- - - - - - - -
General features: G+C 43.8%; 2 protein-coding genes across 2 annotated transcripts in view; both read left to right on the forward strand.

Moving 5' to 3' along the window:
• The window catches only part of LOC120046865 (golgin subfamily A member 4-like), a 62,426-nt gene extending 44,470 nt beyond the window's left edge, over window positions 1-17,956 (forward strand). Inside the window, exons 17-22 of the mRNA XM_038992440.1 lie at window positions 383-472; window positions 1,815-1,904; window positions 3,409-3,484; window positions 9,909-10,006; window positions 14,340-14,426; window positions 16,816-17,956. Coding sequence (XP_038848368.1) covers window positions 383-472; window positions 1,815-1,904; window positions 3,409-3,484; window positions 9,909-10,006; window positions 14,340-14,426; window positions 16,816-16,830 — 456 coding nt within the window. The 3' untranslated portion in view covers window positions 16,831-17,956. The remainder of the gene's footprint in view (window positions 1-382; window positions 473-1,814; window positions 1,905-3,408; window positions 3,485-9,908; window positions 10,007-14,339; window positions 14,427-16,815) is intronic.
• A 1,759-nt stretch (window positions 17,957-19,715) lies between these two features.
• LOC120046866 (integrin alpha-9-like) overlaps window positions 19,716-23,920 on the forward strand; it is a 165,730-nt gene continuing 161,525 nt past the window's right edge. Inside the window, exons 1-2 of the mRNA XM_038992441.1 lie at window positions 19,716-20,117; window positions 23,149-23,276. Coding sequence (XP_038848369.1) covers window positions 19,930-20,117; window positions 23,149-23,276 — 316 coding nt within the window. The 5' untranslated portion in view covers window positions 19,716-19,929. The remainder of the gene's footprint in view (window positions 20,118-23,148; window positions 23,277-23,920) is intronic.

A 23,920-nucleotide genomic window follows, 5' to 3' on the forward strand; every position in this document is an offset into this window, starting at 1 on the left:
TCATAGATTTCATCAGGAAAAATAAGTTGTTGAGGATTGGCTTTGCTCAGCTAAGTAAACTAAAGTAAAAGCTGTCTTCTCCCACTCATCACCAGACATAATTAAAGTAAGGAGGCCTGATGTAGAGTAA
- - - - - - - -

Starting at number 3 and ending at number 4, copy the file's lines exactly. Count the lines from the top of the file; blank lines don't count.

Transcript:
• The window catches only part of LOC120046865 (golgin subfamily A member 4-like), a 62,426-nt gene extending 44,470 nt beyond the window's left edge, over window positions 1-17,956 (forward strand). Inside the window, exons 17-22 of the mRNA XM_038992440.1 lie at window positions 383-472; window positions 1,815-1,904; window positions 3,409-3,484; window positions 9,909-10,006; window positions 14,340-14,426; window positions 16,816-17,956. Coding sequence (XP_038848368.1) covers window positions 383-472; window positions 1,815-1,904; window positions 3,409-3,484; window positions 9,909-10,006; window positions 14,340-14,426; window positions 16,816-16,830 — 456 coding nt within the window. The 3' untranslated portion in view covers window positions 16,831-17,956. The remainder of the gene's footprint in view (window positions 1-382; window positions 473-1,814; window positions 1,905-3,408; window positions 3,485-9,908; window positions 10,007-14,339; window positions 14,427-16,815) is intronic.
• A 1,759-nt stretch (window positions 17,957-19,715) lies between these two features.